This time the eye doctor was available when we went to the hospital. She removed the handkerchief that was tied around the eyes and examined. She then called the person who had accompanied me, to the next room, discussed something with him; then returned and carefully dressed my ‘eye’. I asked the person who was holding my hands and leading me, “What did the doctor say?” He said, “She said everything was fine.” I knew that this was not true. I understood that this way I could not prise the facts from him. “If Swami asks me what the doctor said, I would have to give Him the correct picture, don’t you think...” I ventured. That did the trick. He said, “The doctor after examining said, ‘There is very severe damage to the eye. I can’t do anything. Swami alone can help”. So that was it. As I sat in the Darshan line with my bandaged eye, many thoughts raced through my mind. ‘Had not Swami warned me so explicitly? Why? Oh, why did I disobey His instructions? Would He be angry with me? Am I, after all, destined to be blind? Did Swami only postpone the inevitable?’ There was a hush. I knew Swami had come out to give Darshan. I heard Swami’s sweet voice, “Emi ayindi, Ravi?” (What happened, Ravi?) I quickly tried to get up. Softly patting me on my cheeks, He continued, “I told you, to be careful next time, didn’t I? You are careless, careless...Hold out your hand. Eat this Vibhuti. Swami will always protect you. Everything will be fine.” I ate the Vibhuti (which Swami had materialised) with relish and relief. From Swami’s own lips, I had heard ‘Everything will be fine.’ And, indeed, Swami’s words would always be true, I knew.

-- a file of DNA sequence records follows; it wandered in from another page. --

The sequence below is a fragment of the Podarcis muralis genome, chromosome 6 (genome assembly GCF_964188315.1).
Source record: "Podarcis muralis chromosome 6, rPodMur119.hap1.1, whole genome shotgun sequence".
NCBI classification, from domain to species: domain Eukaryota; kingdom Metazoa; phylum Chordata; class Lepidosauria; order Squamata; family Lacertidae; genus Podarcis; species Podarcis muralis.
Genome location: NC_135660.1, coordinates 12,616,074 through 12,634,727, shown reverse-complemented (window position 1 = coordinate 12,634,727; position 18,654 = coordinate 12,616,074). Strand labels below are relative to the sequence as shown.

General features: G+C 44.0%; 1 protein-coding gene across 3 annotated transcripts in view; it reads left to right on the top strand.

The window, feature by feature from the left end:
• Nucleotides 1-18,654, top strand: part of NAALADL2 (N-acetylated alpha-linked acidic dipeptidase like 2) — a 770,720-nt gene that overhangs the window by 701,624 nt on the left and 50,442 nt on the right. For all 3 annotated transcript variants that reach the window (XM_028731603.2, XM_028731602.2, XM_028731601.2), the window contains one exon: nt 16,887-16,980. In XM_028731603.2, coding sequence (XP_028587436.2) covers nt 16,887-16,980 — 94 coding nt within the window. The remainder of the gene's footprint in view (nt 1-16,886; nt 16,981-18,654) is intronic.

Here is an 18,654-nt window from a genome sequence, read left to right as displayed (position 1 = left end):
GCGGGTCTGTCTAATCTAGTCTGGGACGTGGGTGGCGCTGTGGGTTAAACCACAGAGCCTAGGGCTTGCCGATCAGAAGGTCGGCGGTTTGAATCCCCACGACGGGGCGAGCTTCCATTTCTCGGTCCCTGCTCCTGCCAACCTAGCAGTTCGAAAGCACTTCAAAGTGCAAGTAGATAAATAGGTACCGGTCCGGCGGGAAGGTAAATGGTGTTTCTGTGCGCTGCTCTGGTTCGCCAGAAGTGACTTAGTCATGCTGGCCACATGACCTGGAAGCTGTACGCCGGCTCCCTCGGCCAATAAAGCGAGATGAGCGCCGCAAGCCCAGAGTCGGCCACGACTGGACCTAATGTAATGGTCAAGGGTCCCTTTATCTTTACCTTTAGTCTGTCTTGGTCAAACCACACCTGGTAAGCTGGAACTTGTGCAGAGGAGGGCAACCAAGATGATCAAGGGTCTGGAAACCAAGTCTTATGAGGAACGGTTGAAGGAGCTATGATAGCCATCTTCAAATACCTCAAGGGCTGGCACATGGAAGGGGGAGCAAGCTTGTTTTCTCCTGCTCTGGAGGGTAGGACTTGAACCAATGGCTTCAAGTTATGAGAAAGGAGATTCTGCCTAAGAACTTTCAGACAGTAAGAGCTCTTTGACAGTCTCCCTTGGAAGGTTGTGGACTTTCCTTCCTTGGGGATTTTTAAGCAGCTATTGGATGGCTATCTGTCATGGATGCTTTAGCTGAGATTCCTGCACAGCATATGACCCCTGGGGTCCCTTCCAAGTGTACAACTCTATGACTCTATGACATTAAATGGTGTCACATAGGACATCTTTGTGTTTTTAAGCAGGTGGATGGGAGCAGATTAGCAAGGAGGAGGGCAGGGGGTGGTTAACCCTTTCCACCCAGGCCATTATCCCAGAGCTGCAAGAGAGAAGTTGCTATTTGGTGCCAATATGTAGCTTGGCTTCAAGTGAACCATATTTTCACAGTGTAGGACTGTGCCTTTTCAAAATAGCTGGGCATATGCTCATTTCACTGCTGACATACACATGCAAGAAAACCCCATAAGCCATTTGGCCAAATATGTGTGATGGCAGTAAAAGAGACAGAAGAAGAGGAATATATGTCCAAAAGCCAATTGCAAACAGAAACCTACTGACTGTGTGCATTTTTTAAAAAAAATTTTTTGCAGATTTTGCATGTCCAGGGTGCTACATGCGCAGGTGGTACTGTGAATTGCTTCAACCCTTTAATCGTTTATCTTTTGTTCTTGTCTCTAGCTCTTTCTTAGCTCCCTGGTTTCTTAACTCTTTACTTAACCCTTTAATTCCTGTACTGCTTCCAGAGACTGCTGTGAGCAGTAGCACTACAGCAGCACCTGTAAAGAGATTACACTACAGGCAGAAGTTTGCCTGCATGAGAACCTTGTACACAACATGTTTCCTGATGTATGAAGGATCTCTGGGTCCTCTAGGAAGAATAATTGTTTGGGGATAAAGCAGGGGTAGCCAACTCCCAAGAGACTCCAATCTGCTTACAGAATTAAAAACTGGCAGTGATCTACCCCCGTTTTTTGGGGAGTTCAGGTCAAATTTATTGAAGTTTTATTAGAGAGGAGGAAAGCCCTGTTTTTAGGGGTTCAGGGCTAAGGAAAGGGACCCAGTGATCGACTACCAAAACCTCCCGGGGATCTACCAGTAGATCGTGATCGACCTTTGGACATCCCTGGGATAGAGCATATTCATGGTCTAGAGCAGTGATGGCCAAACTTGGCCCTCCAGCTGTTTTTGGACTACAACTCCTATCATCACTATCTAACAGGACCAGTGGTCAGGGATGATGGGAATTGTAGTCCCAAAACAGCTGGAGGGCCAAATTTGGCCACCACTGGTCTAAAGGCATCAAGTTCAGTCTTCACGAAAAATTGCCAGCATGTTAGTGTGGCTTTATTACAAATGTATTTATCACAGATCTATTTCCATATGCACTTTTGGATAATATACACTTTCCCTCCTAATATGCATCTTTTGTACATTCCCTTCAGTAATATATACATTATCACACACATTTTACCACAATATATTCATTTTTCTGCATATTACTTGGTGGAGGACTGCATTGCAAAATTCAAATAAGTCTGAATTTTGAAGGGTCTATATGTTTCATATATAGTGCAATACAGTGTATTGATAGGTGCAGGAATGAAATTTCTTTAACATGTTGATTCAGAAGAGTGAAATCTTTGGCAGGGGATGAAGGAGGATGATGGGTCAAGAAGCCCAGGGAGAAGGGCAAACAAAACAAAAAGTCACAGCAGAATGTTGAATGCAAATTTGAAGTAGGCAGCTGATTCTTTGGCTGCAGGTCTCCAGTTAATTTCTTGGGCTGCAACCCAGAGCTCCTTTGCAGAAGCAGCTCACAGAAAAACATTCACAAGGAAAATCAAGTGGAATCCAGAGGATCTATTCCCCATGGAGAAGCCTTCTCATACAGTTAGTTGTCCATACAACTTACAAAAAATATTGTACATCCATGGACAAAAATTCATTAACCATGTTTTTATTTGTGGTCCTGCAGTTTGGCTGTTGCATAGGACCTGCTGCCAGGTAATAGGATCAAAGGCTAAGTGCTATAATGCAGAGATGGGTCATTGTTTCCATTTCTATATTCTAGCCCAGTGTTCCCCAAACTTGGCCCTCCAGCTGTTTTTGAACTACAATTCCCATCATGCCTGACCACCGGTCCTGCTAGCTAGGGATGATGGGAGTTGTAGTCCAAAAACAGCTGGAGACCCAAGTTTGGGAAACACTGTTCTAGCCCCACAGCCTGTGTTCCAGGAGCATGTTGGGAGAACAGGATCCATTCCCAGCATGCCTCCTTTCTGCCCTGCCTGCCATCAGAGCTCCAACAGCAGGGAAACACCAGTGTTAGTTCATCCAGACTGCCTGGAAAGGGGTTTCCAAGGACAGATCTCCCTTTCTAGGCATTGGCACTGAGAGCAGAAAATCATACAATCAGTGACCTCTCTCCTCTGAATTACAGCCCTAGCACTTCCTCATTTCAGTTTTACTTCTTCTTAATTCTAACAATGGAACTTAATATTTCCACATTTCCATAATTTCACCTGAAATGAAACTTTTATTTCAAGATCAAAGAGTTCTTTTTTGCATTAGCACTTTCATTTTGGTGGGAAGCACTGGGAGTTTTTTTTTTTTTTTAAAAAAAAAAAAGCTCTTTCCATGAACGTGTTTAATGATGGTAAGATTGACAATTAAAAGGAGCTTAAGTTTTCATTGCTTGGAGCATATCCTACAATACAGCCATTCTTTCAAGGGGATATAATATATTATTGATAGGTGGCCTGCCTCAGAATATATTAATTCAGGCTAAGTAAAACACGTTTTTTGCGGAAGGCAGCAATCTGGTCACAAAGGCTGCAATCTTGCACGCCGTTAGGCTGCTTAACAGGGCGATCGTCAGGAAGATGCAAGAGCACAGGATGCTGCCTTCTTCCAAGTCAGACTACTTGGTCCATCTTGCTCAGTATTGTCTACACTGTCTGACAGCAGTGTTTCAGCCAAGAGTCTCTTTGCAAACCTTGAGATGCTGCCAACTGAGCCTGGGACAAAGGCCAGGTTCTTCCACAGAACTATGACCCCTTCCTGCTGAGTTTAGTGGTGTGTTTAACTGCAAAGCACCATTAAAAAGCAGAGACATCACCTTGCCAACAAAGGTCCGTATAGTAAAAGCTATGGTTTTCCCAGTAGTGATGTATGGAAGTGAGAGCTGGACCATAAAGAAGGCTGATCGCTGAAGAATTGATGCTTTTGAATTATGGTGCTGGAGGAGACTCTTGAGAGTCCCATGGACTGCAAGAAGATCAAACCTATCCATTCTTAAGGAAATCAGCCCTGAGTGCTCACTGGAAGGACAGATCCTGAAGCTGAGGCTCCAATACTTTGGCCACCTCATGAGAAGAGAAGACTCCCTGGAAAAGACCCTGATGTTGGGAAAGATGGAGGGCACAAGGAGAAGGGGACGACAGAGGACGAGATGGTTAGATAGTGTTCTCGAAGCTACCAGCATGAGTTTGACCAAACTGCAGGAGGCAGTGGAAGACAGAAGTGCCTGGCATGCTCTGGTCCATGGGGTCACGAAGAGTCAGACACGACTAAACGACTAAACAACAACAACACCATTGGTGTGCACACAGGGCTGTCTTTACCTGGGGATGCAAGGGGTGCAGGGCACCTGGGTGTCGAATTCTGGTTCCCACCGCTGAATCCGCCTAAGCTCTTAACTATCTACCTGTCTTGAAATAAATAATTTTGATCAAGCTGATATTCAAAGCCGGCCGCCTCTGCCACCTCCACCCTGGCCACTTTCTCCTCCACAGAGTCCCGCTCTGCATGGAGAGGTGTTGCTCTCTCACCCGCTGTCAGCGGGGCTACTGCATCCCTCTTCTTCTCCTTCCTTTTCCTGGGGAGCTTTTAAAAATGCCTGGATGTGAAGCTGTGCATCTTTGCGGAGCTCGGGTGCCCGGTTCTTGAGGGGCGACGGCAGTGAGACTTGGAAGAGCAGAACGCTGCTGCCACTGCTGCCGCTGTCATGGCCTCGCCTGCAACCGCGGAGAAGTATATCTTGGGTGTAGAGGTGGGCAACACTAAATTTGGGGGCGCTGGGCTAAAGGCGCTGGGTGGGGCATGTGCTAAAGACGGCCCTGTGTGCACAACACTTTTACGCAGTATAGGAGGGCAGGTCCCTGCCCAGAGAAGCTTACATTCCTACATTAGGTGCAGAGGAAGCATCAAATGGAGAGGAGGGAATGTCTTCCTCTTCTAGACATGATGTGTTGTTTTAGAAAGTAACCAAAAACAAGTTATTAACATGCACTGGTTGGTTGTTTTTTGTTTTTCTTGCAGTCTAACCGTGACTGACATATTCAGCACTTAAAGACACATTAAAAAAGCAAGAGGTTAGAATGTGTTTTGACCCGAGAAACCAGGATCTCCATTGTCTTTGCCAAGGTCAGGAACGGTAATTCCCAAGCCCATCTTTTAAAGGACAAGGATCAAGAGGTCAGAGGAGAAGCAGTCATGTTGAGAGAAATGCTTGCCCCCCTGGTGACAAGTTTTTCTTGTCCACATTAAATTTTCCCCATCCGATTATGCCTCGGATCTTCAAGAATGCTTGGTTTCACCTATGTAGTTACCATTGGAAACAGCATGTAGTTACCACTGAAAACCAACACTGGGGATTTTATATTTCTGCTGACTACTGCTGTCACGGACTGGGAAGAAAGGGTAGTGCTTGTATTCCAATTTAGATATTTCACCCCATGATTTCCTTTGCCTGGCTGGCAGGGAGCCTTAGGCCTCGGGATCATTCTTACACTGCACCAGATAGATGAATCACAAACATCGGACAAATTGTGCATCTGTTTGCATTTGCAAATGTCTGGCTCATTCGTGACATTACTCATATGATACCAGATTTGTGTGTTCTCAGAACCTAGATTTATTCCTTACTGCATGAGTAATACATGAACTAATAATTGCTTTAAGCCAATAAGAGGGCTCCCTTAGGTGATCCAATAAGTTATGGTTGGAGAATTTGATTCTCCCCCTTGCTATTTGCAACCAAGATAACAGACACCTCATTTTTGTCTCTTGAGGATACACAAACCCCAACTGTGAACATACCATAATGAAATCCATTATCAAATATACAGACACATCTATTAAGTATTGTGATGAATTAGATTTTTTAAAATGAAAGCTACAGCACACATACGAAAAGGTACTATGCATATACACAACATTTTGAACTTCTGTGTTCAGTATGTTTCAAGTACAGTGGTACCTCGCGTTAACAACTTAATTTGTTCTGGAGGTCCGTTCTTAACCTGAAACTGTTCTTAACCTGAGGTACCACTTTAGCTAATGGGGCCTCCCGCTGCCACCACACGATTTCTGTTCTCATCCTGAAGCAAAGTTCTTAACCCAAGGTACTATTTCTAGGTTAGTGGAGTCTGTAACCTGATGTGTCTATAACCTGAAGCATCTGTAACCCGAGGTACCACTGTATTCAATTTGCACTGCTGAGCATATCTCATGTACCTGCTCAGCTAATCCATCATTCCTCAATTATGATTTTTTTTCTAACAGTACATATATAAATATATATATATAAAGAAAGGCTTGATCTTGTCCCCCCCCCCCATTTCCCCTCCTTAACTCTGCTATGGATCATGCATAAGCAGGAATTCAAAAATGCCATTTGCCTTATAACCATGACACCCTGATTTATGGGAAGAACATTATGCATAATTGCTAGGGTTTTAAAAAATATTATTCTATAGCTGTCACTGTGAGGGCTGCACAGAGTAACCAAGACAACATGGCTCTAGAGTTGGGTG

The next day, I went to the doctor to have the dressing changed. She removed the bandage and said, “Sai Ram! What a miracle! Your eyes are absolutely fine.” Everything indeed was fine. I could see everything clearly. It is 20 years to date... I live each day grateful to Sai Ma for the boon of eyesight granted to me. Sai is the Sun around whom my life revolves... Even as I was contemplating on writing this article, Swami appeared in my dream and said, “Give the article the title ‘Chaksho Suryo Ajayata’”(It is from the Supreme Being’s Eye that the Sun was born.) Swami elaborated on the title. ‘Chakshu, means ‘eye’; ‘Surya’ means ‘Ravi’; ‘Ajayata’ means ‘was born’. Chaksho Suryo Ajayata - this Vedic declaration will forever remind me that from the Supreme Being Sai was born the sunlight of my eyes.

- Dr. T. Ravikumar
Warden, Brindavan Campus
Sri Sathya Sai Institute of Higher Learning

Source: Sai Sparshan (2005)